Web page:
Q&A: Bisons GM talks Vlad Guerrero, Jays affiliation, naming rights and more

Q&A: Bisons GM talks Vlad Guerrero, Jays affiliation, naming rights and more

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Nolan Smith, 13, of Hamburg gets a selfie with Bisons' Vlad Guerrero before the game. (Sharon Cantillon/Buffalo News)

Bisons general manager Mike Buczkowski, who has spent more than three decades with the organization, sat down with The News to discuss several issues pertinent to the club Tuesday night as it opened its final homestand of the season.

The homestand includes a three-game series against the Scranton/Wilkes Barre RailRiders and four games against the Pawtucket Red Sox, with the finale on Monday. The Bisons then finish out with four games in Rochester and four in Syracuse.

This Q&A has been edited for length.

Q: What effect has Vlad Guerrero had on the organization since his call-up earlier this month?

A: It is unique when you get a player like that because our business model and all of minor league baseball, nowhere do you plan to have a player like that. You just can't. So everything we plan — superhero night, fireworks, all of that — is designed to bring people out that maybe aren't real big baseball fans, but want to come to an affordable family sports and entertainment venue outdoors on a nice day with their kids.

There is not a fireworks show in the world the Bills can do, if they lose 48-0, that's going to have people leave and going, 'We should do this again sometime.' Because for them, it's about winning. And for the Sabres, it's about winning and losing. For us, it's not so much about winning and losing. But when you do have a team that wins or you get a player like Vlad that arrives, that just makes it that much more fun, because you're now mixing in people who are coming to watch a player or watch a team with the families that are here, and it makes for a great atmosphere. That first homestand, the first night, it doubled our attendance for a Tuesday night. He doubled our attendance. I think we drew close to 10,000.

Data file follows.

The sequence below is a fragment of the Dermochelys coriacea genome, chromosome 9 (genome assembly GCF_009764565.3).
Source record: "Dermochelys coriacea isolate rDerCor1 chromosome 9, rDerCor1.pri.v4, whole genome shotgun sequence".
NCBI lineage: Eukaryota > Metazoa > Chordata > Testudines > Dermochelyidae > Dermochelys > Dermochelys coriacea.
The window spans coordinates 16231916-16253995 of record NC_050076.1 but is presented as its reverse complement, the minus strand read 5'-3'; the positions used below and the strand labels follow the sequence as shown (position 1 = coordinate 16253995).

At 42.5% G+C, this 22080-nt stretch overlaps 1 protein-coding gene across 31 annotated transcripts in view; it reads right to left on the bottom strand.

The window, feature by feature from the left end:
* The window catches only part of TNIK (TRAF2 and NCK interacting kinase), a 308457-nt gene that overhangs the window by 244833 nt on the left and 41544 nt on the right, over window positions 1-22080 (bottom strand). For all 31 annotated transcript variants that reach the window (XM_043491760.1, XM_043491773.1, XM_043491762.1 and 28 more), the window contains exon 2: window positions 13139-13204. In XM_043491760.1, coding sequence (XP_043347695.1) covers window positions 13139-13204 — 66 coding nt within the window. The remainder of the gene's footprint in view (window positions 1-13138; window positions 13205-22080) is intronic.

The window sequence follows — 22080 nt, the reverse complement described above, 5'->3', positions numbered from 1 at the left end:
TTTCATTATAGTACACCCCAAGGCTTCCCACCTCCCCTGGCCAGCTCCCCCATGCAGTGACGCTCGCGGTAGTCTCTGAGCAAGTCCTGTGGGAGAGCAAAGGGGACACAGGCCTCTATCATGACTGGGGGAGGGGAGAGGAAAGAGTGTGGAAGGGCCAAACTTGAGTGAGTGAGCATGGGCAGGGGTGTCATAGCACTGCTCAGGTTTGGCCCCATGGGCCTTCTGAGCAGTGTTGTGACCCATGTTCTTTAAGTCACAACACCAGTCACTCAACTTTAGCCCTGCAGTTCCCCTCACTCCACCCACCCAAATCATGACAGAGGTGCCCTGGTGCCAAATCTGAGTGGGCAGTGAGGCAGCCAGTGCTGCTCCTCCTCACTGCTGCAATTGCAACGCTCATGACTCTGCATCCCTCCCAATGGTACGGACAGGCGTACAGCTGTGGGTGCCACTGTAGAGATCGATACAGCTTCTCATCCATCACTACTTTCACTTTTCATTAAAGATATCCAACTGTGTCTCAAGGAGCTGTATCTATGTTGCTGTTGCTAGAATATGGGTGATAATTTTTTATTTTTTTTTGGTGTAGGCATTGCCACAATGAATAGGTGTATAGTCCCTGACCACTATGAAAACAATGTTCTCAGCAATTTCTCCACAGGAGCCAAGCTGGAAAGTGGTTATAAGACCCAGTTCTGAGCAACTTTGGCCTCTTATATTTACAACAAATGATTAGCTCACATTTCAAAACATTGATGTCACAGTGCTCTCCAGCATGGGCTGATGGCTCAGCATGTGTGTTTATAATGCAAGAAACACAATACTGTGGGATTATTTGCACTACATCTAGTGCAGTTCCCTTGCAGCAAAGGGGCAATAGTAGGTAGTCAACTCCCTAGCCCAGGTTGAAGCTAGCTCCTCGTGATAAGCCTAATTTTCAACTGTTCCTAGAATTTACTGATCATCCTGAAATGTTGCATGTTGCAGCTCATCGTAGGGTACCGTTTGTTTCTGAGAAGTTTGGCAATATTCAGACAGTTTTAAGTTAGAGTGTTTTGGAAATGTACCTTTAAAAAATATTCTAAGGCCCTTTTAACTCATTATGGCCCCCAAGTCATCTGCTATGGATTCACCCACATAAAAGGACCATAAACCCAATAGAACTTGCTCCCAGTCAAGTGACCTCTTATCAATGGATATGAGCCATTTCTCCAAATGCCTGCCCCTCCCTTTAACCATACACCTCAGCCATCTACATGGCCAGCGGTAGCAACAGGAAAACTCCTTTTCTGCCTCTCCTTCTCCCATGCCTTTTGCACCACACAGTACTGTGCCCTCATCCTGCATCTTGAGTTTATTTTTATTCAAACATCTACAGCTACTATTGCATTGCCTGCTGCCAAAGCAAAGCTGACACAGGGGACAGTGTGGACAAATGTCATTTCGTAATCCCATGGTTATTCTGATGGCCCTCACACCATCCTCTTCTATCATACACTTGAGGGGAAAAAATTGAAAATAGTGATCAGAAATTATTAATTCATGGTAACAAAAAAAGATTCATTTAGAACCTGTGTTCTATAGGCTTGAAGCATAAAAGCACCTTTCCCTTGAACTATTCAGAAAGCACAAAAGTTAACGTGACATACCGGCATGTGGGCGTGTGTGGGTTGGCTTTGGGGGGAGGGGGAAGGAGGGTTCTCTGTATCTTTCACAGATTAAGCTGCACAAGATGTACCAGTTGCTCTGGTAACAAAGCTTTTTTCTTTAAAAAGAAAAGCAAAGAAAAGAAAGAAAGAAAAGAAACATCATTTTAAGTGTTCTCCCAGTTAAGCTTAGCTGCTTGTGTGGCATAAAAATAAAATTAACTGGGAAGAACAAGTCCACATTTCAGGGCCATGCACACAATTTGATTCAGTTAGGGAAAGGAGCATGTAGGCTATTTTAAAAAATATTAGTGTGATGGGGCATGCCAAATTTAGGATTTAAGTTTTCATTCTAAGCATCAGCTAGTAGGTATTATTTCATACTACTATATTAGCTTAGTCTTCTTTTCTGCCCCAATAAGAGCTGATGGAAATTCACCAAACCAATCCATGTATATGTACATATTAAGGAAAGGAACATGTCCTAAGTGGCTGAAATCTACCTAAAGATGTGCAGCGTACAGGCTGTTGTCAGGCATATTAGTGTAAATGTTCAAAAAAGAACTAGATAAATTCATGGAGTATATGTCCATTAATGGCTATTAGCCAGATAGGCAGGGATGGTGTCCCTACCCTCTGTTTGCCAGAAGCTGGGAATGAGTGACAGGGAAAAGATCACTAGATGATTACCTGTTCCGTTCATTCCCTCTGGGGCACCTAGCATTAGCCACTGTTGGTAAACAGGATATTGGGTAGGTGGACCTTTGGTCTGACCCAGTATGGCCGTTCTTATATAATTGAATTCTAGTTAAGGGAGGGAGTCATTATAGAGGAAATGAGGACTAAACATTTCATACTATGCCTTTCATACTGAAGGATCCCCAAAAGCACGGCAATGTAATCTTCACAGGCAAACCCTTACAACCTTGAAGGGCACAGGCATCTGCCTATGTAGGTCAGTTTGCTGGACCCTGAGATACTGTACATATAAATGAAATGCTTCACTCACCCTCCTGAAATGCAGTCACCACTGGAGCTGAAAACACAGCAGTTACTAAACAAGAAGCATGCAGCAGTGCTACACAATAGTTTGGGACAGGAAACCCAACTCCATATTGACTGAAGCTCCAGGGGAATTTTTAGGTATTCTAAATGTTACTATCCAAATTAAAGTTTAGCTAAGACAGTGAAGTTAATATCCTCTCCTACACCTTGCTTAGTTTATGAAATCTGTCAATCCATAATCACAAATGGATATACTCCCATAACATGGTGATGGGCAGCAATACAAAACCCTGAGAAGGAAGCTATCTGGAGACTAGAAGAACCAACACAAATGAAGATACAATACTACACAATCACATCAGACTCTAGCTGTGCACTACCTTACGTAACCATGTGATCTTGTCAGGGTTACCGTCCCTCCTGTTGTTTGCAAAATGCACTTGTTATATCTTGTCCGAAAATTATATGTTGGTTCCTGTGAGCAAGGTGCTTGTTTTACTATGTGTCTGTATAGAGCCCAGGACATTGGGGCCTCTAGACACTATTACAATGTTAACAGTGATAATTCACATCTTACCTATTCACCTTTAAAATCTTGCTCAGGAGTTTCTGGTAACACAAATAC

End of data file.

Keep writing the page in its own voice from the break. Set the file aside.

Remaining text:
Q: Bisons attendance ranks fifth in the International League for fifth consecutive year, but average gameday attendance is its lowest since 2012. What do you attribute that to?

A: I think we've had six postponements this year. Six or seven. We had a two-hour delay opening day and then the next five in a row were postponed. One day the tarp was frozen on the field. It rained. We had bad weather. Walkups are nonexistent when it's 40 degrees and rain.

Q: How much does the on-field product factor into attendance?

A: I think it does at this time of the year. When you have a team that's contending and you're able to say that tonight's game has playoff implications, or we're one game out of first, in those years when we've had that, it has definitely helped us. In years when we've had really bad teams, which we did not too long ago when we were a Mets affiliate for a couple of years and were in last place, I think three out of four years, it hurts you a little bit, because there's not that extra reason to come.

Q: Why didn't the team meet its on-field expectations this season?

A: If you asked me what our biggest reason why we don't have a better win-loss record, it's the amount of injuries that the Blue Jays have had. When they just make a transaction and they call a guy up and send us a guy down, they may call up a pitcher but we get an outfielder, and that's usually pretty even for your team. You lose a pitcher but you gain in offense. But when they have as many injuries as they had and you're just sending guys up and you're not getting anybody back, that can really put a strain on your roster. Especially pitching. When you're losing your starting pitcher every week, there's another guy going up, another guy going up, not every player that comes from Double-A is ready to pitch in Triple-A. Except for the guys like Vlad, a lot of times it's hit or miss.